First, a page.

Pipeline panel cancels hearing to review logistics

BELLA BELLA, B.C. — The National Energy Board says meetings are underway to resume public hearings before the joint review panel examining the controversial Enbridge (TSX:ENB) Northern Gateway pipeline project.

BELLA BELLA, B.C. — The National Energy Board says meetings are underway to resume public hearings before the joint review panel examining the controversial Enbridge (TSX:ENB) Northern Gateway pipeline project.

The first of four days of scheduled hearings in the remote coastal B.C. community of Bella Bella was abruptly cancelled Monday by the panel.

Energy board spokeswoman Kristen Higgins said logistical issues related to the presentation of evidence in the community about 300 kilometres south of Prince Rupert are being reviewed before any decision is made to restart the hearings.

Placard-carrying opponents to the pipeline greeted review panel members Sunday when they arrived in Bella Bella. They did not attend a community welcoming gathering later in the day.

But Higgins would not confirm local comments that the panel members were uncomfortable with the reception they received in Bella Bella.

“That’s not the panel’s view,” Higgins said. “They were working out some logistical issues with the community leadership today. That’s what they are working on. They are meeting with community leadership to figure out what’s the best way to receive the oral, traditional knowledge of the Heiltsuk Nation.”

A terse update posted on the Canadian Environmental Assessment Agency web page dealing with the Northern Gateway review panel said the three members would not be sitting on Monday.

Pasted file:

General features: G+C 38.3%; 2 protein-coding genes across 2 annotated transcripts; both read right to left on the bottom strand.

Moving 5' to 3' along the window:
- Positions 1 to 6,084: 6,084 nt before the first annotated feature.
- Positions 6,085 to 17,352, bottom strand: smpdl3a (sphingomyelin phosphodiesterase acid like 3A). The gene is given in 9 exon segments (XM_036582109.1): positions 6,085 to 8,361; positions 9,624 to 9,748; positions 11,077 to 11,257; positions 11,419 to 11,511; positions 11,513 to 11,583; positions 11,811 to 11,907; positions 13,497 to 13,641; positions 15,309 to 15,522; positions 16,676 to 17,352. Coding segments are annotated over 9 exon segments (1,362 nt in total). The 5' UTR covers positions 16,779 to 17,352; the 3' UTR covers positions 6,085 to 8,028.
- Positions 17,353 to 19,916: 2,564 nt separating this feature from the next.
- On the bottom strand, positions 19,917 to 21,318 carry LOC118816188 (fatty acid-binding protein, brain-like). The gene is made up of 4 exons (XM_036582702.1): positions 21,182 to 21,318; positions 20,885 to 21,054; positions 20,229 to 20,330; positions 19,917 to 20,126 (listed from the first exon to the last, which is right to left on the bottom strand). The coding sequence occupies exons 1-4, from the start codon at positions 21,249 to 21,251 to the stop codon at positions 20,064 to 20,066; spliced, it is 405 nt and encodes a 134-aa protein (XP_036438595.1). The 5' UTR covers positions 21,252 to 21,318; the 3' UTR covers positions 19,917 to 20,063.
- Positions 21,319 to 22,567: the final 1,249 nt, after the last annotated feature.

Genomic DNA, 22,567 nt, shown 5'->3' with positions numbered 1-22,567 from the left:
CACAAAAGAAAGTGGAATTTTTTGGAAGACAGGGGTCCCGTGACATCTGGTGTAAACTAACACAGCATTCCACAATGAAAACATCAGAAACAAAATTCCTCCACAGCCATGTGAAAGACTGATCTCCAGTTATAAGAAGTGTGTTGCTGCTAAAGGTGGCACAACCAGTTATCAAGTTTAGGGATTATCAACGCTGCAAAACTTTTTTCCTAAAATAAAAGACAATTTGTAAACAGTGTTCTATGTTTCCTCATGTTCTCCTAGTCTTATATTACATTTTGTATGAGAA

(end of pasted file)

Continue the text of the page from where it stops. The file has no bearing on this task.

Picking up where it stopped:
North Coast New Democrat Gary Coons, who represents Bella Bella, said he arrived on the same flight Sunday as the review panel members and did not sense they were concerned with the reception they received.

But he said they were greeted with a throng of passionate opponents to the pipeline project.

“Probably 300 people, community people, a very respectful, peaceful protest,” said Coons. “I was somewhat surprised and shocked that the panel would have felt there was a perception of security issues.”

He said he saw aboriginal leaders and RCMP members meeting Monday at the community hall where the meetings were scheduled to be held until Thursday.

Heiltsuk First Nation Chief Coun. Marilyn Slett said Sunday the panel did not “feel that they are not in a safe environment.”

Slett said a notice from the joint panel was received shortly after members Sheila Leggett, Kenneth Bateman and Hans Matthews arrived at the Bella Bella airport.

Opponents also lined the road from the airport to the village to demonstrate their concerns about the pipeline project.

Local students, with the support of the Bella Bella Community School, are participating in a 48-hour hunger strike to draw attention to their opposition to the pipeline project, Coons said.

Slett said the airport reception was emotional and powerful, but remained respectful and peaceful.

“We want to let them know that they are completely safe in our community,” she said. “It is really offensive to have to go over to convey this to the Joint Review Panel. We are a peaceful people.”

The panel has been met with protests since the hearings started in January in Kitimat, but no dates were cancelled until Monday.

The joint review panel is assessing the potential environmental impacts of the proposed project and reviewing the project’s application under both the Canadian Environmental Assessment Act and the National Energy Board Act.

The panel is scheduled to conduct 18 months of public hearings across British Columbia and Alberta and will decide on whether the project is in the public interest.

The $5.5-billion Enbridge project includes plans to construct a 1,100-kilometre twin pipeline to transport Alberta oil from the Edmonton-area to a port in Kitimat, in northwest B.C., for shipment overseas.

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